Services | Class Schedule | Staff

Methods | Locations | Videos | Blog

Partners | Contact

Contact us

The Puppy Diet

Author: Andrea Miller | Date: August 17, 2012

I used to have a dog with a weight problem. She was a beagle and if you know anything about beagles, you know that they would eat until they pop if they could. Rayme had to have a special bowl to slow her down while she ate her meals. She begged anytime there was food around. And she was especially embarrassing to have around at dinner parties because she would sit under the table and make this terrible Darth Vadar-like snort directed toward me and guests alike.

I know I created this problem myself by giving her little bites of food here and there during meals throughout her life. So, when I recently adopted my puppy, Bosworth, I swore things would be different this time around.

He is going to have a completely different relationship with food.

I have seen dogs that could care less that people are eating. I wanted this in my dog.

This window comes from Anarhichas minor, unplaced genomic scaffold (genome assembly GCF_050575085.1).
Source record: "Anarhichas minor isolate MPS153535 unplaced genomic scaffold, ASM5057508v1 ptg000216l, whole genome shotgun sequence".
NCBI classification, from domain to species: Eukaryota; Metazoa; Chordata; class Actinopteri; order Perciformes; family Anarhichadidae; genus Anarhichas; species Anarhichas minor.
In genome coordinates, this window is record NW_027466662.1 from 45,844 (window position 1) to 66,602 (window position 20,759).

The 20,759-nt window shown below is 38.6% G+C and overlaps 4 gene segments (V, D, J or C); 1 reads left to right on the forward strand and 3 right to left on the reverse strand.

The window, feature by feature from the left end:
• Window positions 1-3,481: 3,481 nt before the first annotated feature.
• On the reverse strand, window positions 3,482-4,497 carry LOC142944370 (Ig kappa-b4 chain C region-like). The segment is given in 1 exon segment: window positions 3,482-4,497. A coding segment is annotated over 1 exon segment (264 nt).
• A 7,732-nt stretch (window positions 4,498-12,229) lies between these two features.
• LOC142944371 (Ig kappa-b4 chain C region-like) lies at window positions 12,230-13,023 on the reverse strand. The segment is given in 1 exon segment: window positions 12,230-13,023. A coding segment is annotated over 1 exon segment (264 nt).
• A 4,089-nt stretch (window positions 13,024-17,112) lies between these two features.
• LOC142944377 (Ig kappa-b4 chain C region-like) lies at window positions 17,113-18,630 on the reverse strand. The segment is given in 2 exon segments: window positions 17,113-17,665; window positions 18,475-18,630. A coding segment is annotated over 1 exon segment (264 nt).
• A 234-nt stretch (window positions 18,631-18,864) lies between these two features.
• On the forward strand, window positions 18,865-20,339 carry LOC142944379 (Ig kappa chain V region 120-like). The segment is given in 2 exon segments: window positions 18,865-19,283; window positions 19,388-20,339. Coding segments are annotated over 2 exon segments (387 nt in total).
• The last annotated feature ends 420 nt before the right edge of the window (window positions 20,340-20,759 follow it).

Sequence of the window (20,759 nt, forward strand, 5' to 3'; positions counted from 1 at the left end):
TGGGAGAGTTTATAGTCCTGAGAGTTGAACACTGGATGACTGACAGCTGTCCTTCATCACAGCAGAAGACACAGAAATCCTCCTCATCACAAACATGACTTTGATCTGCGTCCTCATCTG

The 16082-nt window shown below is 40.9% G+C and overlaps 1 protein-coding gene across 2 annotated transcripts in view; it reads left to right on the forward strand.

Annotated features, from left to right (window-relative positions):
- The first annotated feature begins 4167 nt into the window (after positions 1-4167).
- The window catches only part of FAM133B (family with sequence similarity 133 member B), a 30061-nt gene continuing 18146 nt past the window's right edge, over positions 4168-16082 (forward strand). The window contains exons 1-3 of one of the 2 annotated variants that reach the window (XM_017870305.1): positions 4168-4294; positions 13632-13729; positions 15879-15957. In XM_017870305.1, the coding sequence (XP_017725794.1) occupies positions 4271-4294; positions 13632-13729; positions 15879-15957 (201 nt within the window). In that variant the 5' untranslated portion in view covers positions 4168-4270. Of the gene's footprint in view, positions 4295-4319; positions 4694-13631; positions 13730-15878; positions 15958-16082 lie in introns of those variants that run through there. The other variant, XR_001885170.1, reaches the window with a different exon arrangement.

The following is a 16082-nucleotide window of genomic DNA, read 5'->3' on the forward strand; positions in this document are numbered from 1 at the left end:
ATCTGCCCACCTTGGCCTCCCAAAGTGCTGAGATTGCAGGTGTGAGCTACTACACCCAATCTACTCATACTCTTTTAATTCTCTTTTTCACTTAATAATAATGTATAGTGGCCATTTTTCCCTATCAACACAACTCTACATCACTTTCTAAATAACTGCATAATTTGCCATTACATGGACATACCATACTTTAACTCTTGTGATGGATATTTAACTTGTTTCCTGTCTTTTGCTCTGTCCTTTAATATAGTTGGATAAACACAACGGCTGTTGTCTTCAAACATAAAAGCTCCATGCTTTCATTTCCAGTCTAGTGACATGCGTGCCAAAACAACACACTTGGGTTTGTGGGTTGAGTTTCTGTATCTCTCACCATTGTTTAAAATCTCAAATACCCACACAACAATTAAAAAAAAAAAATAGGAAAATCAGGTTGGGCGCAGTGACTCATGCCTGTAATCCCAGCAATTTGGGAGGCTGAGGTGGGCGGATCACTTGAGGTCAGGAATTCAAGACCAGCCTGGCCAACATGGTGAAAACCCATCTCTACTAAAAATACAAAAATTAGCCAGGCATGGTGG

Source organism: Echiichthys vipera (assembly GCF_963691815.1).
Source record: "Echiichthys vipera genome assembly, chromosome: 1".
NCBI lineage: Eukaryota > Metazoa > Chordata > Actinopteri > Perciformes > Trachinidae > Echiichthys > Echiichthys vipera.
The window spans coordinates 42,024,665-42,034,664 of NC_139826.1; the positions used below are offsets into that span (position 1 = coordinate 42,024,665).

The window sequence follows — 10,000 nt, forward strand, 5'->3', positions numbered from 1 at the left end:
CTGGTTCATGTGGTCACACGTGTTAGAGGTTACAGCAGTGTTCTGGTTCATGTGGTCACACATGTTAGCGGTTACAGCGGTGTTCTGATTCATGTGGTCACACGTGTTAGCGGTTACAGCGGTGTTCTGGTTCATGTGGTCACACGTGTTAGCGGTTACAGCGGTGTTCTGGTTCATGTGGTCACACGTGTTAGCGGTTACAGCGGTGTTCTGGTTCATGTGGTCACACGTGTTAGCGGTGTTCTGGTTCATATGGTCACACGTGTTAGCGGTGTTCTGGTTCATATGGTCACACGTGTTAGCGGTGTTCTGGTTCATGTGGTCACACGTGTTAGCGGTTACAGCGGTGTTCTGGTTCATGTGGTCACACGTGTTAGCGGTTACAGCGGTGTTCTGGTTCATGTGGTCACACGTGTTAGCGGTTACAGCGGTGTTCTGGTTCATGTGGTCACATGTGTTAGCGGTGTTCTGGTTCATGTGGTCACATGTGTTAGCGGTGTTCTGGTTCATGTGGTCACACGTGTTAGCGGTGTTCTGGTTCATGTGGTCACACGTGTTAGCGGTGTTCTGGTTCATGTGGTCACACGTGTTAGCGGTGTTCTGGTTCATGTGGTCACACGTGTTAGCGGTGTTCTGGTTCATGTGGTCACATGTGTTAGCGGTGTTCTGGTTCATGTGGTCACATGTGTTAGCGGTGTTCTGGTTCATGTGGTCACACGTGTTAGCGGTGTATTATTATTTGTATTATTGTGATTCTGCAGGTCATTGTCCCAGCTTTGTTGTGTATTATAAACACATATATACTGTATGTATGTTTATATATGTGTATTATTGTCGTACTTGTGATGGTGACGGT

What I found was that because I was so paranoid about eating around Boz, my own eating habits changed. I snack less because I don’t want to bring food out around him. I eat my meals at the dinner table instead of on the couch in front of the TV because I want to put more distance between us. Plus, I am sticking to my rule of no feeding from the table. To know why that’s important, read our Director of Training Nicole Stewart’s blog about the dog and “people food” controversy.

The good news is that Boz is maintaining a healthy weight, and I’ve lost a few pounds too. Of course, exercise should play a big role in any dog’s life. I’m walking way more now and since he’s a terrier, Boz has an unlimited amount of energy. We play chase and throw the ball in the yard. We’re working on having brisk walking sessions and taking breaks for sniffing. After about a minute of sniffing time, I end with “Okay, let’s go” and start walking briskly again. Walking benefits heart fitness, improves circulation, increases energy, and has a mellowing effect – on both dog and owner. And of course, everyone knows that a tired dog is a good dog!

I once read that “a fat dog means his owner isn’t getting enough exercise”.

That’s not going to happen this time around!


Thanks so much for making us look good!

Brett S. | View Client Testimonials


© 2018 Paradise 4 Paws AS, LLC. All Rights Reserved.